In other findings, 63% of respondents said their bank acted in their best interests during the pandemic, but a third said they would consider switching their bank for better, more personalised communication.

Purewal added: “On the whole, High Street banks have emerged with great credit from the pandemic for the way they have supported their customers. As the economy rebuilds, it will be more important than ever that they communicate in the right way to help consumers through 2021 by leveraging digital platforms and understanding their needs fully.”

Asked how banks can improve their communication with customers, ‘connecting on a personal level’ ranked highest, followed by ‘more honest and open dialogue’, a ‘demonstration of how they are helping customers’, ‘more creative campaigns’, ‘consistent messaging across channels’ and finally ‘responsiveness to major events’.

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Banking

Banking on the cloud to create a crucial advantage in financial services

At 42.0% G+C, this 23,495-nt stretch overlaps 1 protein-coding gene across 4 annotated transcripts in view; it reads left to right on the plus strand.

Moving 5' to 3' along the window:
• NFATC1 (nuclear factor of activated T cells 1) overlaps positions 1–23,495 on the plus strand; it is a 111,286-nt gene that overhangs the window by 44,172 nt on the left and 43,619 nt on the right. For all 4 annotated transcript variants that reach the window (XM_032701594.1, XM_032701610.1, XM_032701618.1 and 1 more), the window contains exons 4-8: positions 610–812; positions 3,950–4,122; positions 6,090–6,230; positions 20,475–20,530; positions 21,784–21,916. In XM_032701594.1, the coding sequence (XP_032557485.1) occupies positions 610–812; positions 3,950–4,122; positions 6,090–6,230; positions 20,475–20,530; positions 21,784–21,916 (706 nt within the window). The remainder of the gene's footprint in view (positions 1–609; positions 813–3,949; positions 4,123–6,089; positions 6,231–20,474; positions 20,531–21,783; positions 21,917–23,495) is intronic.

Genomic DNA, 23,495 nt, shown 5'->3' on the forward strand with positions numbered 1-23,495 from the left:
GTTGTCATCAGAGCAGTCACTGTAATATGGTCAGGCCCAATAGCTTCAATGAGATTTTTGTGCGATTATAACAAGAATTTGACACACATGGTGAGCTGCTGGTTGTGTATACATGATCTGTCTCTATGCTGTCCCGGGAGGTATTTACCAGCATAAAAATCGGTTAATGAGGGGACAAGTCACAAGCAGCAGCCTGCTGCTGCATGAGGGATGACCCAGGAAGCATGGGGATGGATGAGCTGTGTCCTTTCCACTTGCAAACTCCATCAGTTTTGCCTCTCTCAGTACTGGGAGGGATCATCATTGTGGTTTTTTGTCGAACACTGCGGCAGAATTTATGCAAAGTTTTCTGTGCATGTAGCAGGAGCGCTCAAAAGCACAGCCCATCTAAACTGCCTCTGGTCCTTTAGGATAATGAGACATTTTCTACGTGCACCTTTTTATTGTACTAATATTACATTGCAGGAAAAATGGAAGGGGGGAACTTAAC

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Banking on the cloud to create a crucial advantage in financial services 3

By Rahul Singh, President of Financial Services, HCL Technologies

Once considered a revolutionary technology, cloud is now at the heart of agile and innovative businesses. The financial services industry is no exception, and has been a major adopter of cloud-based Software-as-a-Service (SaaS) for its non-core applications. Functions such as customer management, human capital management, and financial accounting have progressively shifted to the cloud. Several banks have also warmed up to using cloud for services such as Know your Customer (KYC) verification. IDC analysts say that public cloud spending will grow from $229 billion in 2019 to almost $500 billion by 2023, and a third of this will be spent across three industries: professional services, discrete manufacturing, and banking. The time is ripe for an increasing number of financial services providers to consider moving more of their core services to cloud.